I like to read. And I’m finding the time to read more, as I am finding more time to write. It’s funny sometimes how you find time when you don’t actually have more time… Time is interesting that way. I even joined a book club and writing group, both at my local library. The local library I worked at years ago, and am back working at, but only as a sub.
Any way, back to reading, and the fact I’m reading more. Every book, at least that I’m actually going to read, needs a good beginning.
And that’s what my new series centers around… First words…
And for the first post… The first words of Fredrik Backman’s My Grandmother Asked Me to Tell You She’s Sorry.
Every seven-year-old deserves a superhero. That’s just how it is.
Anyone who doesn’t agree needs their head examined.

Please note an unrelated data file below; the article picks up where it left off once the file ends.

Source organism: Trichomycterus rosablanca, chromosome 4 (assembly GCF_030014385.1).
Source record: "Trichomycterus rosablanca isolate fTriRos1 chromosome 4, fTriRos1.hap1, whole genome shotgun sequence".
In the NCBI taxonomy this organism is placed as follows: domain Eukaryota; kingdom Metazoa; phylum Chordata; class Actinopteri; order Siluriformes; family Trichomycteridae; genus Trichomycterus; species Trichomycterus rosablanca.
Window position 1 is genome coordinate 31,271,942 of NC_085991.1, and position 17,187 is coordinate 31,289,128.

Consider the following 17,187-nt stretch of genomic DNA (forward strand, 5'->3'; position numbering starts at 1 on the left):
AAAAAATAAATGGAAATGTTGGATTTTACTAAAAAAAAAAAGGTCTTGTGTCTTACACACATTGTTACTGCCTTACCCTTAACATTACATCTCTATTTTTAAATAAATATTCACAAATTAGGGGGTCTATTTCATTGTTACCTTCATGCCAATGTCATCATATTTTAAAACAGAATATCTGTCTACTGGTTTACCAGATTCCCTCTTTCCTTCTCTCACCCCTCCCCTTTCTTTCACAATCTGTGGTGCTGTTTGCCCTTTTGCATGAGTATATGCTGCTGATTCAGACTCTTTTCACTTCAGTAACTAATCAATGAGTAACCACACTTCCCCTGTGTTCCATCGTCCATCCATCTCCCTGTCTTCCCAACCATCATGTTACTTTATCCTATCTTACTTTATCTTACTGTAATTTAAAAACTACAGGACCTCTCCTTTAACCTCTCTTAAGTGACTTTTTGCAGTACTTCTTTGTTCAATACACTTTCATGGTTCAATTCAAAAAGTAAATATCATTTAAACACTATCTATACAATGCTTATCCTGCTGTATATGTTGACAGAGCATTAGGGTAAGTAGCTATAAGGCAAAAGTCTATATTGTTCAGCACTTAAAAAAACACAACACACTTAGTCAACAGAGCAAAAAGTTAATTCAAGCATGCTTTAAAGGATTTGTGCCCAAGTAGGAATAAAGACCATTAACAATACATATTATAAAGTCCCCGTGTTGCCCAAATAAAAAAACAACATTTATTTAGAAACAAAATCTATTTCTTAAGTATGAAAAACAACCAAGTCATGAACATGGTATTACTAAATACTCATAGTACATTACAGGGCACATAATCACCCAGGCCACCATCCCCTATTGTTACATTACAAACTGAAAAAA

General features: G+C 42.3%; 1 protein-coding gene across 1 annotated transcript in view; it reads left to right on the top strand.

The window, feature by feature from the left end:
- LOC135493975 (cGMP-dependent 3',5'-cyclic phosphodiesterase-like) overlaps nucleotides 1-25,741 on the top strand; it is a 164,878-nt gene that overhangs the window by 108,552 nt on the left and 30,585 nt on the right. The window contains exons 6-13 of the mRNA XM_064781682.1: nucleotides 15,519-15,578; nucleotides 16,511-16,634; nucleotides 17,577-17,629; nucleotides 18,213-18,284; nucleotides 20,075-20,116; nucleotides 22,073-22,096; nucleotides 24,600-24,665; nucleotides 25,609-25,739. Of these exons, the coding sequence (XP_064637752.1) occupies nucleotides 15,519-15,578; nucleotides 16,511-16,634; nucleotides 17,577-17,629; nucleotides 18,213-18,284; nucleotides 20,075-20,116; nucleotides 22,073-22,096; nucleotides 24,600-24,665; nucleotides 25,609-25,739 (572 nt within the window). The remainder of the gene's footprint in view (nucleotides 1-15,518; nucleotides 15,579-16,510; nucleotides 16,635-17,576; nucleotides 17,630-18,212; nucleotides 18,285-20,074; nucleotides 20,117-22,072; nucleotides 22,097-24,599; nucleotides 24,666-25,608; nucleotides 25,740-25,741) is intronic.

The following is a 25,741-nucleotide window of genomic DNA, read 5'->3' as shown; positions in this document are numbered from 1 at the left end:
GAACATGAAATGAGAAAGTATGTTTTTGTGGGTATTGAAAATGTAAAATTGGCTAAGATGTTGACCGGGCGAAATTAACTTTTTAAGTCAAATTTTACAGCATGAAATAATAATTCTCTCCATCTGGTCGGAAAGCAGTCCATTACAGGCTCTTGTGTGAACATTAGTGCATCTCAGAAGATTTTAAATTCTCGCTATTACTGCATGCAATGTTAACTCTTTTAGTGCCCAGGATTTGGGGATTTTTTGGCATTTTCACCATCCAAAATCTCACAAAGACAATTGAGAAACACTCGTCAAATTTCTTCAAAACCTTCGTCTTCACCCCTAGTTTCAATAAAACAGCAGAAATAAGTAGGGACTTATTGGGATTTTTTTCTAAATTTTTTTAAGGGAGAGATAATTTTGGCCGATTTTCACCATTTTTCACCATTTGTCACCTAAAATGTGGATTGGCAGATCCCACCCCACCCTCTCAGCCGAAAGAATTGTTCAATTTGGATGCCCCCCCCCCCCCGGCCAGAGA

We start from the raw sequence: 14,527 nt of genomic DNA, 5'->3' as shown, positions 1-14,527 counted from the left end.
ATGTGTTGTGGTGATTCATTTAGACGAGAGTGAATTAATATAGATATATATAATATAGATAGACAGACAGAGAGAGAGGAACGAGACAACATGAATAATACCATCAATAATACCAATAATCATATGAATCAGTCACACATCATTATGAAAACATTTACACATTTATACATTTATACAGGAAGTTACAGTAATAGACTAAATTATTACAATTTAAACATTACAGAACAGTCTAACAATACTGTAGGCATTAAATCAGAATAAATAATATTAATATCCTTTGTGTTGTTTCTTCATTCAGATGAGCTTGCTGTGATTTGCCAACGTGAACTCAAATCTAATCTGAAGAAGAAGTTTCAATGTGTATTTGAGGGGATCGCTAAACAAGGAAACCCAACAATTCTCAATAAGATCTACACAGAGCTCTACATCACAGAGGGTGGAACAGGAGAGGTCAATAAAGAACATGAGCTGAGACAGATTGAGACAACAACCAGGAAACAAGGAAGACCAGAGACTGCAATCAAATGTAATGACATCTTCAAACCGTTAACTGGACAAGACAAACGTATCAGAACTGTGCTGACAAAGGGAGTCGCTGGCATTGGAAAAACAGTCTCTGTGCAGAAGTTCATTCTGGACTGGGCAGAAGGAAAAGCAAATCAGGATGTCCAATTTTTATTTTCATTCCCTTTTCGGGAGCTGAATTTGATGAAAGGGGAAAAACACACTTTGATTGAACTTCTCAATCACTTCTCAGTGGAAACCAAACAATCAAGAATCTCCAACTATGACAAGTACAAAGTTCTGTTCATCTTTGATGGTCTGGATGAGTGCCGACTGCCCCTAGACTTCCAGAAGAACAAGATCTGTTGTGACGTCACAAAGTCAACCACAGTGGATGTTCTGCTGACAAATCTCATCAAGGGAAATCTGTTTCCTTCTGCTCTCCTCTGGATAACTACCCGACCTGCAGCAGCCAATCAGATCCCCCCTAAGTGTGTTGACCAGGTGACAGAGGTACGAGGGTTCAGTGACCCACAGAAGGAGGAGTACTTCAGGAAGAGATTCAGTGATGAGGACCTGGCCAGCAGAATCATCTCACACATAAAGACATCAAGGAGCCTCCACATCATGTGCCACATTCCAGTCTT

That’s what Elsa’s granny says, at least.
Elsa is seven, going on eight. She knows she isn’t especially good at being seven. She knows she’s different. Her headmaster says she needs to “fall in line” in order to achieve “a better fit for her age.” Elsa knows this is just another way of saying “massively annoying for her age,” because they only tend to say this when she corrects them for mispronouncing “déjà vu” or not being able to tell the difference between “me” and “I” at the end of a sentence. Smart-asses usually can’t, hence the “grown-up for her age” comment, generally said with a strained smile at her parents. As if she has a mental impairment, as if Elsa has shown them up by not being totally thick just because she’s seven. And that’s why she doesn’t have any friends except Granny. Because all the other seven-year-olds in her school are as idiotic as seven-year-olds tend to be, but Elsa is different.
So… interesting, right? Care to join me? Me and my book club, that is…
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